A winding path to financial freedom


It’s said that success isn’t a straight line and the same can be said for the state of my personal finances. Having been quite strict with budgeting and saving, over the past six months I’ve found myself falling asleep at the wheel. I became more relaxed about using a credit card and found myself dipping into my savings as I began living paycheck to paycheck. We always had more than enough to pay our bills and mortgage and my superannuation funds continue to grow, however I wasn’t actually saving anything in immediately accessible funds, which made me feel like I wasn’t making any progress.  

About a month ago, I decided to put a stop to the cycle of spending using my credit card and paying it off the next pay. I took out a 0%, nil fee balance transfer option with a new credit card provider to pay out the balance of my existing credit card and then closed the existing credit card.  Because I have a balance on the new card, I wouldn’t consider making any purchases on it because those purchases would incur interest. Therefore, I’m back to spending my own funds whilst directing a large proportion of my pay to the outstanding balance to pay it off as quickly as possible. I estimate that I have 1 month to go before it is paid off. Once it is paid off, I will cancel the card and celebrate being credit card free. I’m disappointed that I let myself get into this situation, but I’m not going to beat myself up over it and instead, move forward.

I think my work situation played a big part in snapping me out of my complacency.  I’ve been working long hours at work and feeling varying degrees of pressure and stress, which has me questioning my career path from time to time. Work life balance was not something I was ever really concerned with through my twenties, I dedicated myself to work and never thought twice about it. Maybe it’s the fact that I’m well and truly into my late twenties now (hurtling towards 30 at breakneck speed actually) or maybe it’s due to being confronted with the totally unglamorous reality of 12+ hour days and constant weekend work, but over the last year I’ve really found that the things outside of work give me the energy and fulfilment to be able to keep giving my best at work.  In other words, I’m finally seeing the value in this work life balance thing.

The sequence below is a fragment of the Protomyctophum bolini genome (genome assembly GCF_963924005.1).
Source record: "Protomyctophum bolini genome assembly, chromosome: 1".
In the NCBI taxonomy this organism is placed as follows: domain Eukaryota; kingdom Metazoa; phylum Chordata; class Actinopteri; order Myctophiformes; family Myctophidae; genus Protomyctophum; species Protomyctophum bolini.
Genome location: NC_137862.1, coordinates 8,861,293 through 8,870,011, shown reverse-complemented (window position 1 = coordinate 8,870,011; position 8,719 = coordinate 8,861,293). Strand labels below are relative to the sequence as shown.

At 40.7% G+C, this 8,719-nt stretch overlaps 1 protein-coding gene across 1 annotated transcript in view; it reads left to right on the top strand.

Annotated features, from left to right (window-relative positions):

So it concerns me that at the age of 28, having worked for a decade, even if I wanted to stop working temporarily, based on my immediately available savings, it would only be two months before I’d need a regular income again. This is the very opposite of financial freedom and this is what is motivating me to get back on the financially prudent bandwagon.  I don’t necessarily want to leave my job or stop working, but I want the option. It would be so incredibly liberating to know that if I ever wanted to take 3,6 or 12 months off to start a business, go travelling or whatever else I wanted to do, that I could.  That I needn’t stay in a job or a career for the income, but rather, out of interest and passion. Also, I would like to look back over my years of hard work and see that I put the spoils to good use rather than wondering where they went. So here I go again, working on the basics, keeping lifestyle inflation in check, kicking credit cards to the curb and reminding myself what’s important.

That Career Girl


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